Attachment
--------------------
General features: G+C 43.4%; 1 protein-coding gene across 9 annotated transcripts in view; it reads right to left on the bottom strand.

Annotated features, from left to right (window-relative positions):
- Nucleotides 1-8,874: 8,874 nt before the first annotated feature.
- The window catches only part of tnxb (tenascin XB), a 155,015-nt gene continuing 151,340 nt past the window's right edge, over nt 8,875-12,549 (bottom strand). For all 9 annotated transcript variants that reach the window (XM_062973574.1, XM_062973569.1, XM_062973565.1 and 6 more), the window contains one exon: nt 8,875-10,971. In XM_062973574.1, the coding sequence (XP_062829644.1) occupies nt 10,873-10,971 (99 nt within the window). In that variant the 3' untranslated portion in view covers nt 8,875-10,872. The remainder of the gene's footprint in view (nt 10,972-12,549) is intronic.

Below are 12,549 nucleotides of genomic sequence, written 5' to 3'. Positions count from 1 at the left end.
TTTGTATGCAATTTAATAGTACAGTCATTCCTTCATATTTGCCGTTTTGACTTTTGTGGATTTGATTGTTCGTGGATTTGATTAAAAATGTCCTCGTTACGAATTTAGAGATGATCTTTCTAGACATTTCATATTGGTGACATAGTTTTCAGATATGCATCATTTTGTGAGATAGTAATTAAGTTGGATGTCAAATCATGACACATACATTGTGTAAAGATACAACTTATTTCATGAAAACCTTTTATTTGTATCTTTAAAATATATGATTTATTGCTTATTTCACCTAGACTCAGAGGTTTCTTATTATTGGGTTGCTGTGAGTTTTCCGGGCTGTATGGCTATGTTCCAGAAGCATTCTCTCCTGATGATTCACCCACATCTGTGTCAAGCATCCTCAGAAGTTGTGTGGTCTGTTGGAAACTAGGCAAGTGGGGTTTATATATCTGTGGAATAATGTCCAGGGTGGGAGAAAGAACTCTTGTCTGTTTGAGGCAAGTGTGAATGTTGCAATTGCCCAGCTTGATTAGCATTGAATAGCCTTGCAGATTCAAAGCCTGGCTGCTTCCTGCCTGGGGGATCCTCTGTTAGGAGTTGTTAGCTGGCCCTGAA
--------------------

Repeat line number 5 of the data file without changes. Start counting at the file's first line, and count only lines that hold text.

Below are 12,549 nucleotides of genomic sequence, written 5' to 3'. Positions count from 1 at the left end.